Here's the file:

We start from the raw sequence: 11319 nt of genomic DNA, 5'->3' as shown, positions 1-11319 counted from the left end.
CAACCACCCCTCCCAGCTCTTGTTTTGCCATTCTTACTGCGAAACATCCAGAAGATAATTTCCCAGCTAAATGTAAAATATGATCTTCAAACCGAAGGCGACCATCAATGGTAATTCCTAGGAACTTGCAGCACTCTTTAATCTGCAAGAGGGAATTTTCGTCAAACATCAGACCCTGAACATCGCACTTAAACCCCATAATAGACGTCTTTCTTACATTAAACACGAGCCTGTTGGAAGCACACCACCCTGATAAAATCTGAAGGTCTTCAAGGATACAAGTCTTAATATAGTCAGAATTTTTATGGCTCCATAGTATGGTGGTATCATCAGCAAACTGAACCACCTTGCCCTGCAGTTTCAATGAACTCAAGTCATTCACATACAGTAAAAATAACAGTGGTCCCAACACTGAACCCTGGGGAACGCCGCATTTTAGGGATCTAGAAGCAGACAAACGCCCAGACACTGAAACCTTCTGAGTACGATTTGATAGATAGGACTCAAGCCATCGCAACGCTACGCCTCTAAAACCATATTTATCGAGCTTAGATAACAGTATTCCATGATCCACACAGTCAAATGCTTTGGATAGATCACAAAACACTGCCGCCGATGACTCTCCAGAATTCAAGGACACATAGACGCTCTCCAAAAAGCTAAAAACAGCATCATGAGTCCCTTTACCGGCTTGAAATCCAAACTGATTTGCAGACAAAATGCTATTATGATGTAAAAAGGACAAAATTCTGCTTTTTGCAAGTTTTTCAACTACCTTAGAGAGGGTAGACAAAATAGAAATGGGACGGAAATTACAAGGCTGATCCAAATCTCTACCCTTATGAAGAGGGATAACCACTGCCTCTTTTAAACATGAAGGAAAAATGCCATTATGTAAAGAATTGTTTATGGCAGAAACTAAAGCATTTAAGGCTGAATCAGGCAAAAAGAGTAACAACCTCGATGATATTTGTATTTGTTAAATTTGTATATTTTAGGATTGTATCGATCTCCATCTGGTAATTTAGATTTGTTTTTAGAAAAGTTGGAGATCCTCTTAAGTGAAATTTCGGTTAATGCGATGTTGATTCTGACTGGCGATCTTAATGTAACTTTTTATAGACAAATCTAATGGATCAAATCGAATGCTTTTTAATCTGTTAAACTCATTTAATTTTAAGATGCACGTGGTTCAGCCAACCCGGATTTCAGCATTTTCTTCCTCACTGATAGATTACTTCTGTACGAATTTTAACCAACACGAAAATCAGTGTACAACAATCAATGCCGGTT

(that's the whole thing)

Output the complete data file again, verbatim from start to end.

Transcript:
We start from the raw sequence: 11319 nt of genomic DNA, 5'->3' as shown, positions 1-11319 counted from the left end.
CAACCACCCCTCCCAGCTCTTGTTTTGCCATTCTTACTGCGAAACATCCAGAAGATAATTTCCCAGCTAAATGTAAAATATGATCTTCAAACCGAAGGCGACCATCAATGGTAATTCCTAGGAACTTGCAGCACTCTTTAATCTGCAAGAGGGAATTTTCGTCAAACATCAGACCCTGAACATCGCACTTAAACCCCATAATAGACGTCTTTCTTACATTAAACACGAGCCTGTTGGAAGCACACCACCCTGATAAAATCTGAAGGTCTTCAAGGATACAAGTCTTAATATAGTCAGAATTTTTATGGCTCCATAGTATGGTGGTATCATCAGCAAACTGAACCACCTTGCCCTGCAGTTTCAATGAACTCAAGTCATTCACATACAGTAAAAATAACAGTGGTCCCAACACTGAACCCTGGGGAACGCCGCATTTTAGGGATCTAGAAGCAGACAAACGCCCAGACACTGAAACCTTCTGAGTACGATTTGATAGATAGGACTCAAGCCATCGCAACGCTACGCCTCTAAAACCATATTTATCGAGCTTAGATAACAGTATTCCATGATCCACACAGTCAAATGCTTTGGATAGATCACAAAACACTGCCGCCGATGACTCTCCAGAATTCAAGGACACATAGACGCTCTCCAAAAAGCTAAAAACAGCATCATGAGTCCCTTTACCGGCTTGAAATCCAAACTGATTTGCAGACAAAATGCTATTATGATGTAAAAAGGACAAAATTCTGCTTTTTGCAAGTTTTTCAACTACCTTAGAGAGGGTAGACAAAATAGAAATGGGACGGAAATTACAAGGCTGATCCAAATCTCTACCCTTATGAAGAGGGATAACCACTGCCTCTTTTAAACATGAAGGAAAAATGCCATTATGTAAAGAATTGTTTATGGCAGAAACTAAAGCATTTAAGGCTGAATCAGGCAAAAAGAGTAACAACCTCGATGATATTTGTATTTGTTAAATTTGTATATTTTAGGATTGTATCGATCTCCATCTGGTAATTTAGATTTGTTTTTAGAAAAGTTGGAGATCCTCTTAAGTGAAATTTCGGTTAATGCGATGTTGATTCTGACTGGCGATCTTAATGTAACTTTTTATAGACAAATCTAATGGATCAAATCGAATGCTTTTTAATCTGTTAAACTCATTTAATTTTAAGATGCACGTGGTTCAGCCAACCCGGATTTCAGCATTTTCTTCCTCACTGATAGATTACTTCTGTACGAATTTTAACCAACACGAAAATCAGTGTACAACAATCAATGCCGGTT